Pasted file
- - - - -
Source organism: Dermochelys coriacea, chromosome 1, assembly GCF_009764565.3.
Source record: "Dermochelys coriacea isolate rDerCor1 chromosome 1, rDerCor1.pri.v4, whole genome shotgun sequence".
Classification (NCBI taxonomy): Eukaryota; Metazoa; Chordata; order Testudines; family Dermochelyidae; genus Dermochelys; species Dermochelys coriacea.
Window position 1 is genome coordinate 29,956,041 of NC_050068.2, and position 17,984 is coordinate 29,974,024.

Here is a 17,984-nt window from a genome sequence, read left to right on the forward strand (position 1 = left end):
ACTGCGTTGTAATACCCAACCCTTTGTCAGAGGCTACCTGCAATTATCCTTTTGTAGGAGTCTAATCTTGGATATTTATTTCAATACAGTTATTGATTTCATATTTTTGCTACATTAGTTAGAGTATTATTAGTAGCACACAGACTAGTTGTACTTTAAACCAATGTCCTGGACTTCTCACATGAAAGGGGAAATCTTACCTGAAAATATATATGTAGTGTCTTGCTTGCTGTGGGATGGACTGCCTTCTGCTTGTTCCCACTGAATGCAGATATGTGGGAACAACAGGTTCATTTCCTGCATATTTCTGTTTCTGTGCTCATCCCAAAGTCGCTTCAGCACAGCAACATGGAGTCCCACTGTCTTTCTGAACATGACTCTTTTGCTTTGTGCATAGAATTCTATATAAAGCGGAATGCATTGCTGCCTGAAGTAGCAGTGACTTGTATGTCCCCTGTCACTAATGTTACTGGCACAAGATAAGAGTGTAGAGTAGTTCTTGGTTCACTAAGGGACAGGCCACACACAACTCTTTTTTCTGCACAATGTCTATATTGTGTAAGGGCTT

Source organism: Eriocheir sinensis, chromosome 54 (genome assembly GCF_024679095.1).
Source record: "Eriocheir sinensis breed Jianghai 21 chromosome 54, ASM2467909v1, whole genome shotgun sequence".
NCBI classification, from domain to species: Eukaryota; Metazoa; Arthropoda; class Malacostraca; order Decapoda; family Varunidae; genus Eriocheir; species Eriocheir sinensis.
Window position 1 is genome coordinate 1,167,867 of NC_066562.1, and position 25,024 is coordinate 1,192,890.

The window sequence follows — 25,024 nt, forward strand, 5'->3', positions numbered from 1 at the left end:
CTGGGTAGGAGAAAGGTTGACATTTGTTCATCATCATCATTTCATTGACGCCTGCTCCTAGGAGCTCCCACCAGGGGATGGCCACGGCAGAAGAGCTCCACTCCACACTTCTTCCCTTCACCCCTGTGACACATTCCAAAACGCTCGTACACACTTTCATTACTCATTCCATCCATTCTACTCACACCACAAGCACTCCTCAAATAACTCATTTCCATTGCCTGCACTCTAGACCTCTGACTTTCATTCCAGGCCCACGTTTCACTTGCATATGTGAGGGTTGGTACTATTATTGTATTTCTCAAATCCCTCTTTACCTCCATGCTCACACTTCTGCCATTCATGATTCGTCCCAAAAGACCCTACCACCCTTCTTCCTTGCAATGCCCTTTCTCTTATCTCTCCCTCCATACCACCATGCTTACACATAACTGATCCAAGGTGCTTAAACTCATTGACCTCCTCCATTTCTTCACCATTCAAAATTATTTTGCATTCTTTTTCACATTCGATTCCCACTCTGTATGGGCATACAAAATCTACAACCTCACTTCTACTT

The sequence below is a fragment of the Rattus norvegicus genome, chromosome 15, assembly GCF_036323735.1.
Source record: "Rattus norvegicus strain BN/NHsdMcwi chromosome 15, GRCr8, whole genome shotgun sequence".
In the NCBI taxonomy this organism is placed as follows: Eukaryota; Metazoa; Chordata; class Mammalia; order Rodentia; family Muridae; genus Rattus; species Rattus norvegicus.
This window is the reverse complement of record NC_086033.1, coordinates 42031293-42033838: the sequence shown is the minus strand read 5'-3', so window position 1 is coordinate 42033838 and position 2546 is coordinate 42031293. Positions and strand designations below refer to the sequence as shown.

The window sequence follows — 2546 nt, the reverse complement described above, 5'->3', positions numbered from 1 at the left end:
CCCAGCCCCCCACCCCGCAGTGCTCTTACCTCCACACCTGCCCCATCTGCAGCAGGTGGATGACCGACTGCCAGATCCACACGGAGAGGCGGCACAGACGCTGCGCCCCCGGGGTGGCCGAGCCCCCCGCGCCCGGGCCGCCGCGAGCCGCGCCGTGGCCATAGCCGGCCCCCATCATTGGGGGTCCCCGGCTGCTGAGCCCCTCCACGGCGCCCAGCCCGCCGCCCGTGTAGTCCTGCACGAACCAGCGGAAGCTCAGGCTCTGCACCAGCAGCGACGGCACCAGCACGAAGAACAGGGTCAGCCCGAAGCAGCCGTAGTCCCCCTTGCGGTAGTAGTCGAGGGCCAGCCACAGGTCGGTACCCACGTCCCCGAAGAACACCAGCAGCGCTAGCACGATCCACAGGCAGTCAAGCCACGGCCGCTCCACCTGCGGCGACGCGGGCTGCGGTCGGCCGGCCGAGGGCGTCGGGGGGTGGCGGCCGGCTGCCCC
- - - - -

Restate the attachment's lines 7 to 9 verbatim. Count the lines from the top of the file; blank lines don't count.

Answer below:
Source organism: Eriocheir sinensis, chromosome 54 (genome assembly GCF_024679095.1).
Source record: "Eriocheir sinensis breed Jianghai 21 chromosome 54, ASM2467909v1, whole genome shotgun sequence".
NCBI classification, from domain to species: Eukaryota; Metazoa; Arthropoda; class Malacostraca; order Decapoda; family Varunidae; genus Eriocheir; species Eriocheir sinensis.